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base of total users and the amount that we would need to spend to increase the brand awareness was not worth it.
[Last year] we hired an expert in brand building from Duluth Trading Co, [Suzanne Harms]. We decided to invest a large portion of our marketing budget into [ads and marketing campaigns], realizing that having a strong brand will increase order frequency and basket sizes long-term.
X: Your company’s partial acquisition of Zoomer earlier this year increased EatStreet’s headcount significantly, to approximately 1,000 employees—though only 150 are considered full-time. Do you still consider EatStreet to be a startup?
X: What would it take for that to no longer be the case? Is it a matter of hiring additional employees, growing revenue, more time passing by, or what?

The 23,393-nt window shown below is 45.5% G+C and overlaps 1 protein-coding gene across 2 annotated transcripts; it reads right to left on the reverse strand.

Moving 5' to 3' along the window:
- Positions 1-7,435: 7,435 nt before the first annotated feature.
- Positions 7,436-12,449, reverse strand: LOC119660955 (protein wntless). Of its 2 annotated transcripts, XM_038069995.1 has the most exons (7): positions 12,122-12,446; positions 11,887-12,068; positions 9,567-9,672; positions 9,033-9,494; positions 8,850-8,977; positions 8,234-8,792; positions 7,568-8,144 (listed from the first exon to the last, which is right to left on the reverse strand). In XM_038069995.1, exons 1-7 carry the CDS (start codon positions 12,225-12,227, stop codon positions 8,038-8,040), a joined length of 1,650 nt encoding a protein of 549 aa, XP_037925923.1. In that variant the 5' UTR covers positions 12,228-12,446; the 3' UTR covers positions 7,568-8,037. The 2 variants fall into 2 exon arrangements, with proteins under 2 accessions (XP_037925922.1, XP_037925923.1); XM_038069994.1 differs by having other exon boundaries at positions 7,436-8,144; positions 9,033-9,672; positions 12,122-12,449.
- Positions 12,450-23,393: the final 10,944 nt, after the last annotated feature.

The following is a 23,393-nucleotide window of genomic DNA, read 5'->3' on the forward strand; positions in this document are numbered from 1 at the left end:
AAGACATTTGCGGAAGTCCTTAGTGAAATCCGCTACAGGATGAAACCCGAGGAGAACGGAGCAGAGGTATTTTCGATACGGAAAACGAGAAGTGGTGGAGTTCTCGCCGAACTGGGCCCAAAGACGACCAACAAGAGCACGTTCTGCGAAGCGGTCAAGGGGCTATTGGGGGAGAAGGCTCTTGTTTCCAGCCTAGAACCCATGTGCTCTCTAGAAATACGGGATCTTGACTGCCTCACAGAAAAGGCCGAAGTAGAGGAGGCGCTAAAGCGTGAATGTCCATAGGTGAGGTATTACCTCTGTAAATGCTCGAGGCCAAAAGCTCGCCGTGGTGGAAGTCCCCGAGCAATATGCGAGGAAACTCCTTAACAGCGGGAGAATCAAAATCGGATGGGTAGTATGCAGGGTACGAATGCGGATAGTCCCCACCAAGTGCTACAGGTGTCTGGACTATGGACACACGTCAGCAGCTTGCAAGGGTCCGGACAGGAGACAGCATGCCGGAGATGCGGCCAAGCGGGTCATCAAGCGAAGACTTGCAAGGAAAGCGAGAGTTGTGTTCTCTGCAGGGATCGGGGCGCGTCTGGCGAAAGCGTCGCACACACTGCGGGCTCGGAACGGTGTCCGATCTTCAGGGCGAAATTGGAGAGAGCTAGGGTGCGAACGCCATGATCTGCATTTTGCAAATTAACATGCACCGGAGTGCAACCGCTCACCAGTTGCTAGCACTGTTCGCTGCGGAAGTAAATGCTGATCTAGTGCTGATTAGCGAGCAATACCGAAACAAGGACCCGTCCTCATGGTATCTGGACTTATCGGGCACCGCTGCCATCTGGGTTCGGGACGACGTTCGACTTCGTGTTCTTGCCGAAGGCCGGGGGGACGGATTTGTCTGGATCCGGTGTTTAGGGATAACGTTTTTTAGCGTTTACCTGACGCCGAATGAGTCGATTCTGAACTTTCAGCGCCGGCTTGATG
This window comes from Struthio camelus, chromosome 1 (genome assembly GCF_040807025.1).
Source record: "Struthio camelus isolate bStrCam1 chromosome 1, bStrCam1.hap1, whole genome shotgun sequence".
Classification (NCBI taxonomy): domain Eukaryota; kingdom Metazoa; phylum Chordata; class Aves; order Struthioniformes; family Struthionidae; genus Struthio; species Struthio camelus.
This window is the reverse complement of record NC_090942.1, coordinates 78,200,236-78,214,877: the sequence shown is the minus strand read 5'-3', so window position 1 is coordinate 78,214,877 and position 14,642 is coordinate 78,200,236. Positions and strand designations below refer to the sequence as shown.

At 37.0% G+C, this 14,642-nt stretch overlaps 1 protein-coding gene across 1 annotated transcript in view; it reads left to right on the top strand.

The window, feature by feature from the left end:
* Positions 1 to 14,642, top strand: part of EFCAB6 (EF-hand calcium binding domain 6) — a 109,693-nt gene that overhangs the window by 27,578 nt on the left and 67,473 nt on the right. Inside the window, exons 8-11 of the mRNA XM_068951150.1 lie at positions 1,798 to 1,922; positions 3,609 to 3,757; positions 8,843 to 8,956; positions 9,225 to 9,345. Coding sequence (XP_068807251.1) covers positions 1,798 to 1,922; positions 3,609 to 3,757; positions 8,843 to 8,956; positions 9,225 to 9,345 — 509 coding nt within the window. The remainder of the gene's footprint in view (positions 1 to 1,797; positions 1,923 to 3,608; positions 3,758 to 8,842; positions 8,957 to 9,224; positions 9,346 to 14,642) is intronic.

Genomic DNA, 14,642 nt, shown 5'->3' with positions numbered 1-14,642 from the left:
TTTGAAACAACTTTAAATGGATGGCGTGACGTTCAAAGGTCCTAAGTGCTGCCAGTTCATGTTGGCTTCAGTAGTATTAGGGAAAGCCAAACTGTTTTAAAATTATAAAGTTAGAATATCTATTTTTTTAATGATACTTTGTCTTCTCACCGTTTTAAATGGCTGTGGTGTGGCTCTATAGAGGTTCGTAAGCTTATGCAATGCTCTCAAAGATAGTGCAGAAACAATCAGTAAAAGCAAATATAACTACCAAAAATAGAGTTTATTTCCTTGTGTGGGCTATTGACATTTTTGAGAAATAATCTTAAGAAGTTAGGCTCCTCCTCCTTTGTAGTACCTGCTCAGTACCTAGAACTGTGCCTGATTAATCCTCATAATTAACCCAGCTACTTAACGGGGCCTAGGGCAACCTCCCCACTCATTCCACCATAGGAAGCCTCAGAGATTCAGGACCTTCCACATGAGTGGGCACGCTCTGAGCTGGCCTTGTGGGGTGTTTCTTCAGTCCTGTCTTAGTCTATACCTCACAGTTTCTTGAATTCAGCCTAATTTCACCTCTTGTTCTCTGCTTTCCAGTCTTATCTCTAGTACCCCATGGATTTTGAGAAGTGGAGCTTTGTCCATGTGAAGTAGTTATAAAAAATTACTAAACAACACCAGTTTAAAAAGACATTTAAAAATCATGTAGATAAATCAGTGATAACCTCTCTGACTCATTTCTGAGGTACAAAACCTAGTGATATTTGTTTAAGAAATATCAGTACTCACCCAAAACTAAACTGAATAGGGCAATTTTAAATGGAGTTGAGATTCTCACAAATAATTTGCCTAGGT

AW: It really depends on the definition, [but] we’ll always be a startup in my mind. It’s going to be difficult for me to forget those nights where we were up all night drinking beer, eating pizza, listening to Kanye West, trying to get the website to work—those will be ingrained in my mind forever.
But also, we’re going to take the culture of being scrappy, being the underdog, and we’re going to apply that wherever we go. We have a lot of big competitors, [so] it’s not that hard to cultivate the underdog mentality that startups often have.
Even though we have a large number of employees, the underdog mentality is not likely to change. When the policies that we put in place to maintain the culture of being small, being scrappy … when those policies [can no longer] be scaled to the number of employees that we have, then maybe that’s when we’ll say we’re not a startup anymore.